Robert Brown

Although Scottish botanist Robert Brown (1773-1858) was responsible for discovering the nucleus of a cell, he is perhaps best known for his discovery of the random movement of microscopic particles in a surrounding solution, later referred to as "Brownian motion." He also developed alternative plant classification systems.

Robert Brown was born in Montrose, Scotland—the son of an Episcopalian minister. Although he later discarded his religious faith, Brown gained an appreciation for high intellectual standards from his father. He studied at Marischal College in Aberdeen, and completed his medical studies at Edinburgh University in 1795.


Met Future Collaborator

Immediately after graduation, Brown served as an assistant surgeon in the Fifeshire Regiment of Fencibles, an army regiment stationed in Northern Ireland. His journal entries during this period suggest that Brown's military duties did not demand much of his time. Not one to waste time, Brown's intellectual curiosity led him to study the German language. He also continued his botanical pursuits, memorizing the structures of various plants such as ferns and mosses. His knowledge of German later helped Brown recognize a significant scientific work in that language (Geheimniss der Natur im Bau und in der Befruchtung der Blumen, by C.K. Sprengel, 1793) and bring it to the attention of peer and fellow scientist, Charles Darwin, in 1841.

During a 1798 military recruiting trip to London, Brown was introduced to Sir Joseph Banks. Banks was a prominent lover of botany who used the resources in his home (which included a large library and plant room) to create a botanical center for enthusiasts in the region. Banks was particularly interested in meeting Brown, who had been highly recommended by a peer, Jose Correa da Serra. Both Banks and his current botanist librarian were impressed with Brown's intellectual tenacity. The meeting between Brown and Banks was fortuitous and would later provide the young Scottish botanist with opportunities that would enhance his career. Brown continued to serve as an army official in London during 1798, but was not forgotten by Banks.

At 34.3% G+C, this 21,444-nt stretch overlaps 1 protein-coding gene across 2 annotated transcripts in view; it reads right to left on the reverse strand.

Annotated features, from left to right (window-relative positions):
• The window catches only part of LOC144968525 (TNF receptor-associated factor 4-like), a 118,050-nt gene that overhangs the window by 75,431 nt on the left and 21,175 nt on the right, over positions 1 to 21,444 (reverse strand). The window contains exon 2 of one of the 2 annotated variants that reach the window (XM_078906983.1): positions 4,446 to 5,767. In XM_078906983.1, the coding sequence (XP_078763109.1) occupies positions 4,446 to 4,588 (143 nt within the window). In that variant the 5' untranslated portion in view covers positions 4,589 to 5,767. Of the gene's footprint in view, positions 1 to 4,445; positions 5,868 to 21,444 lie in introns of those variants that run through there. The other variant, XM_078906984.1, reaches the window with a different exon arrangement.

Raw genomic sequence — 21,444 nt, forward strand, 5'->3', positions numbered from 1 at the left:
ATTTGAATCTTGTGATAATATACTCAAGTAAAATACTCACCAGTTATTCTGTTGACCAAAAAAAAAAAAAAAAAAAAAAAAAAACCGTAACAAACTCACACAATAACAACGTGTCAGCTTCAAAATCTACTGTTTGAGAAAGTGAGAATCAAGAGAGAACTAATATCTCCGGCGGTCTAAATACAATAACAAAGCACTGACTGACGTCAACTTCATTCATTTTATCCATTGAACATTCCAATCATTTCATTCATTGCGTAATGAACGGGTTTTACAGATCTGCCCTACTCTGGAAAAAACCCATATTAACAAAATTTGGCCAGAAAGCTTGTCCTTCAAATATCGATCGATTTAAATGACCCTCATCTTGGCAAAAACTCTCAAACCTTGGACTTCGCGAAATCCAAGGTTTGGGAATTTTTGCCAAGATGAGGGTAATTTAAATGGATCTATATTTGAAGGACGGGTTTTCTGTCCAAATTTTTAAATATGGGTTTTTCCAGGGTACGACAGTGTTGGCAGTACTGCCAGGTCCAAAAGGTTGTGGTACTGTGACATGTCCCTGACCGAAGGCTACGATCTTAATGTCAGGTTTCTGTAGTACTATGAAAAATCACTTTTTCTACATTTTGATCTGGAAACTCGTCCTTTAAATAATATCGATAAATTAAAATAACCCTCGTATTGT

A Notable Expedition

A few years after their original meeting, Banks chose Brown to serve as a naturalist for an expedition by sea (beginning in 1801). The chief purpose of the expedition was to study the flora and fauna of the north and south coasts of Australia. Banks used his influence with the Admiralty (who sponsored the voyage) to secure the position for Brown. In typical fashion, Brown spent much of his time preparing for the expedition by studying what was known about the plants of Australia. Captain Matthew Flinders led the expedition. The team of naturalists made several stops including King George Sound (which proved to host a wealth of previously undiscovered plant species), and Port Jackson. Brown spent ten months in Port Jackson, while the ship returned to Timor for provisions. By the time Brown returned to London in 1805, he had collected over 4,000 samples of plants, supplemental drawings, and specimens for zoological research. Banks convinced the Admiralty to give him a salary for classifying and describing the plant samples that had been collected. The task took Brown an additional five years. Brown's collection included 2,200 species of plants, at least 1,700 new species, and 140 new plant genera.


Publication Proved Disappointing

While Brown catalogued his collection from the expedition, he also served as librarian for the Linnean Society, beginning in 1806. He also served as Banks' librarian, beginning in 1810. During that year, Brown published Prodromus Florae Novae Holandiae et Insulae Van Diemen, a study of Australian flora. The study modified one of the prevailing systems of plant classification (the Jussiaean system) by adding new families and genera and including observations about plants worldwide. Even though the study was well received by peers and botanists, Brown had to pay the costs of publication and was only able to sell 24 of 250 printed copies. This effort appeared to have discouraged him and Brown never completed a companion volume that would have covered other plant families from the expedition. Fortunately, Brown's botanical observations were also recorded in his memoirs, such as his "General Remarks, Geographical and Systematical, on the Botany of Terra Australis"; a piece that was published in Flinders' A Voyage to Terra Australis in 1814. Brown's disappointing experience while publishing his study of Australian flora affected the style of his future work. He attempted no further broad syntheses, but instead published his discoveries or thoughts as appendages to other works or as pieces of his memoirs.